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An Orkney Maid by Amelia Edith Huddleston Barr

Rahal would not have married thee


Then

she covered her eyes with her hand and a sharp, chagrined catch of her breath broke the hush of the still room. And her voice, though little stronger than a whisper, was full of painful wonder. "What will people say? What shall we say? Oh, the shame! Oh, the mortification! Who will now live in my pretty home? Who will eat my wedding cake? What will become of my wedding dress? Oh, Thora! Thora! Love has led thee a shameful, cruel road! What wilt thou do? What can thou do?"

Then a singular thing happened. A powerful thought from some forgotten life came with irresistible strength into her mind, and though she did not speak the words suggested, she prayed them--if prayer be that hidden, never-dying imploration that goes with the soul from one incarnation to another--for the words that sprang to her memory must have been learned centuries before, "Oh, Mary! Mary! Mother of Jesus Christ! Thou that drank the cup of all a woman's griefs and wrongs, pray for me!"

And she was still and silent as the words passed through her consciousness. She thought every one of them, they seemed at the moment so real and satisfying. Then she began to wonder and ask herself, "Where did those words come from? When did I hear them? Where did I say them before? How do they come to be in my memory? From what strange depth of Life did they come? Did I ever have a Roman Catholic nurse? Did she whisper them to my soul, when I was sick and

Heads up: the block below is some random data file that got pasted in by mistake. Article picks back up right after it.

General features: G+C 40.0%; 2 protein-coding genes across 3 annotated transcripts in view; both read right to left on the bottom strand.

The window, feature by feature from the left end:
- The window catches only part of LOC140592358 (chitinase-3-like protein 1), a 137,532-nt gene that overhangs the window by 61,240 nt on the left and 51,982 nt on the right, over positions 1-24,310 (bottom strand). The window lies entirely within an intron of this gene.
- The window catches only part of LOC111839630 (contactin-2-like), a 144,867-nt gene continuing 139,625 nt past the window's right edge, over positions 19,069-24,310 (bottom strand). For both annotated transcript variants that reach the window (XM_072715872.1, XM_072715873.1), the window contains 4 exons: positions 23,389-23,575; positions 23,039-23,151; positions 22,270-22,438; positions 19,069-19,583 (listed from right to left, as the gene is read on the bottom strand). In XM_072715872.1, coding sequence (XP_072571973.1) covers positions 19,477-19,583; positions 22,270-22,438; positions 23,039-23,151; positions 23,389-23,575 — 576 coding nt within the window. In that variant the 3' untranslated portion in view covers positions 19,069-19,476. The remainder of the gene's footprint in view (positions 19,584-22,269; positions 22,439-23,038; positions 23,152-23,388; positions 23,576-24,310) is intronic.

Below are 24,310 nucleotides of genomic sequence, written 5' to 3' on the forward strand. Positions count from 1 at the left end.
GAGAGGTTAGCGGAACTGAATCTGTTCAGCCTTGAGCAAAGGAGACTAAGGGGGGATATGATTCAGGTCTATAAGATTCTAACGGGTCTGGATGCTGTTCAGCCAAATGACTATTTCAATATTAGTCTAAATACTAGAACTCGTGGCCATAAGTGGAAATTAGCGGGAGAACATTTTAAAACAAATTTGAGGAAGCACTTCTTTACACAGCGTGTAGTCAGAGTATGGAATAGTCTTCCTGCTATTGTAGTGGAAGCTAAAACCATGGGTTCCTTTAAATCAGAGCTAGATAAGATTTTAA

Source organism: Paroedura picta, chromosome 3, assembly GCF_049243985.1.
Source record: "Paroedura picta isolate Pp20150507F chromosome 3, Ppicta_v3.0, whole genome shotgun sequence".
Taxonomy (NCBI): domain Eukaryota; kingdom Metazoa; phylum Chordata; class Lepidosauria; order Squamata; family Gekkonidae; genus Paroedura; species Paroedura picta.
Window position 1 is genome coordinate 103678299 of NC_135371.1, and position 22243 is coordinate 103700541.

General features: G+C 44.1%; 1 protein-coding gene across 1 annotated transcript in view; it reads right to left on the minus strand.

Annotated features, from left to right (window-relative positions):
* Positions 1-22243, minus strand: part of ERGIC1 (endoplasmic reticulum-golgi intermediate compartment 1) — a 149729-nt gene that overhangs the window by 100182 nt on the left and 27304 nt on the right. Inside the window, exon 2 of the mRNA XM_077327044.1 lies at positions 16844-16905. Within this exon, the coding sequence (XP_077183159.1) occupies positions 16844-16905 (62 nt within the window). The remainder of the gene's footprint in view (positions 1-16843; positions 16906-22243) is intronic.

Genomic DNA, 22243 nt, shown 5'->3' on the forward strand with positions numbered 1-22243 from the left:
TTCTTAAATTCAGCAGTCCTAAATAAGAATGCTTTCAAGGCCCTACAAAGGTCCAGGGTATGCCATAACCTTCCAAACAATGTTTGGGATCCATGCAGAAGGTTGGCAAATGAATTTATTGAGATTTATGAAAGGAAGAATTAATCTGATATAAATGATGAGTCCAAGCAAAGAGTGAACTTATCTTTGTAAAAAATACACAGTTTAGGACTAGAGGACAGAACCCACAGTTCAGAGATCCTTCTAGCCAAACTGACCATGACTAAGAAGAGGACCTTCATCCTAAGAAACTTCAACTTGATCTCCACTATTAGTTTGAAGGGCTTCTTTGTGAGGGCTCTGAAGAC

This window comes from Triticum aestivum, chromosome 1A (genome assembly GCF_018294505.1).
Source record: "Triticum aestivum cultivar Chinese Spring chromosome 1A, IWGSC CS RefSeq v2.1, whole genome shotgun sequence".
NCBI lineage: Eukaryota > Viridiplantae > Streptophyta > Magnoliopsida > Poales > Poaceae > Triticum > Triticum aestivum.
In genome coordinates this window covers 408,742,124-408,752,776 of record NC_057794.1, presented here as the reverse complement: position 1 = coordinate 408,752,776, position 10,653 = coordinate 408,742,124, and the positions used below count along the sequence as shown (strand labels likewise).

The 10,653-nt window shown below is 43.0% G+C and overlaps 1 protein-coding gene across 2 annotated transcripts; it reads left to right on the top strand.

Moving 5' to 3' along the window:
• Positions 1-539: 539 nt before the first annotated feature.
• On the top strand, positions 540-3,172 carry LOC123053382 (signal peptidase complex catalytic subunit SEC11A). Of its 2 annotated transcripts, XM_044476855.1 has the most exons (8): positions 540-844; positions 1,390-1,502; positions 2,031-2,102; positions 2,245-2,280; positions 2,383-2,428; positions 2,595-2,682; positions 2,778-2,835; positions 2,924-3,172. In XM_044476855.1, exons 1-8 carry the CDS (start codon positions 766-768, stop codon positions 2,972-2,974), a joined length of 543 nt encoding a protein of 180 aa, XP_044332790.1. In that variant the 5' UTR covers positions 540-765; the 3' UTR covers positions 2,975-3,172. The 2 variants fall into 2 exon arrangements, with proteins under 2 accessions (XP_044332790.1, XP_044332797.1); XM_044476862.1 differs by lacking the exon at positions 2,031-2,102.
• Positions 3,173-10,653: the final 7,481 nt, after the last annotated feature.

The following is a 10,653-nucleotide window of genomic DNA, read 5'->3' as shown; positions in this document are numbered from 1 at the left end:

suffering? I must ask mother--oh, how tired and sleepy I feel--I will go to bed--I have done no good, come to no decision. I will sleep--I will tell mother in the morning--I wish I had let her stop with me--mother always knows--what is the best way----" And thus the heart-breaking session ended in that blessed hostel, The Inn of Dreamless Sleep.

There was, however, little sleep in the House of Ragnor that night, and very early in the morning Ragnor, fully dressed, spoke to his wife. "Art thou waking yet, Rahal?" he asked, and Rahal answered, "I have slept little. I have been long awake."

"Well then, what dost thou think now of Ian Macrae, so-called?"

"I think little amiss of him--some youthful follies--nothing to make a fuss about."

"Hast thou considered that the follies of youth may become the follies of manhood, and of age? What then?"

"We are not told to worry about what may be."

"Ian has evidently been living and spending with people far above his means and his class."

"The Lowland Scotch regard a minister as socially equal to any peer. Are not the servants of God equal, and more than equal, to the servants of the queen? No society is above either they or their children. That I have seen always. And young men of fine appearance and charming manners, like Ian, are welcome in every home, high or low. Yes, indeed!"

"Yet girls, as a rule, should not marry handsome men with charming manners, unless there is something better behind to rely on."

"If thou had not been a handsome man with a charming manner, Rahal would not have married thee. What then?"


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